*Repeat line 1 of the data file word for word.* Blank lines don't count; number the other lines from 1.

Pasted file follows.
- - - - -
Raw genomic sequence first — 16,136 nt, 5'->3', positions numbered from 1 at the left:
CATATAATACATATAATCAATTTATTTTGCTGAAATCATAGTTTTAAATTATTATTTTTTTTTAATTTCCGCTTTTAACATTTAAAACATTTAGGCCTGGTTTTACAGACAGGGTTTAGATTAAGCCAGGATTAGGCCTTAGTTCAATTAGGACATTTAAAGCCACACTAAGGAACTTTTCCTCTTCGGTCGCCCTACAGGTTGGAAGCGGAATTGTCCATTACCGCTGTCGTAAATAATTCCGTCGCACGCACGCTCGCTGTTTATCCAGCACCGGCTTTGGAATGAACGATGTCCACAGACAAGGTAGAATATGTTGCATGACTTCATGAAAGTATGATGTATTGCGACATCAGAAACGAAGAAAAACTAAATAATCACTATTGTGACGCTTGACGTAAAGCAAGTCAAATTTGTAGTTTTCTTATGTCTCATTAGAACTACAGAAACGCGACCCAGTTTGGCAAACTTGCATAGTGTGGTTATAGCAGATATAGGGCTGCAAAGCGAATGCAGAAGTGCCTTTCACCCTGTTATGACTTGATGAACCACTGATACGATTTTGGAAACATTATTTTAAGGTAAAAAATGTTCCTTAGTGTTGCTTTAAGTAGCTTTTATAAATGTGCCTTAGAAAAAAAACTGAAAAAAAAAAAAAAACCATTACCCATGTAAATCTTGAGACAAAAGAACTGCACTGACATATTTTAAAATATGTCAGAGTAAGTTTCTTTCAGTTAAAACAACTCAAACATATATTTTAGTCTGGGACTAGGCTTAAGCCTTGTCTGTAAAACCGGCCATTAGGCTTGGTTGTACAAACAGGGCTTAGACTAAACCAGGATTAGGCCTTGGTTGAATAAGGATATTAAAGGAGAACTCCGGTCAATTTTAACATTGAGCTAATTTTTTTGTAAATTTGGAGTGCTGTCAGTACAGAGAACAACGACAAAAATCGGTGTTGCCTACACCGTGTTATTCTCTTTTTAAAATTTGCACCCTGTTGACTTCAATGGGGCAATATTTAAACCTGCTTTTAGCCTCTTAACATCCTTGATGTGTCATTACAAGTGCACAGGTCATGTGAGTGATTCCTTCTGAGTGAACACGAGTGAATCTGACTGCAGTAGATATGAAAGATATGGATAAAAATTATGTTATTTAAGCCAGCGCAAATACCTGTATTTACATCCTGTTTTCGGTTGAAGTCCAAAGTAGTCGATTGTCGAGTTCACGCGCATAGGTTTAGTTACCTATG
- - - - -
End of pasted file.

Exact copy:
Raw genomic sequence first — 16,136 nt, 5'->3', positions numbered from 1 at the left: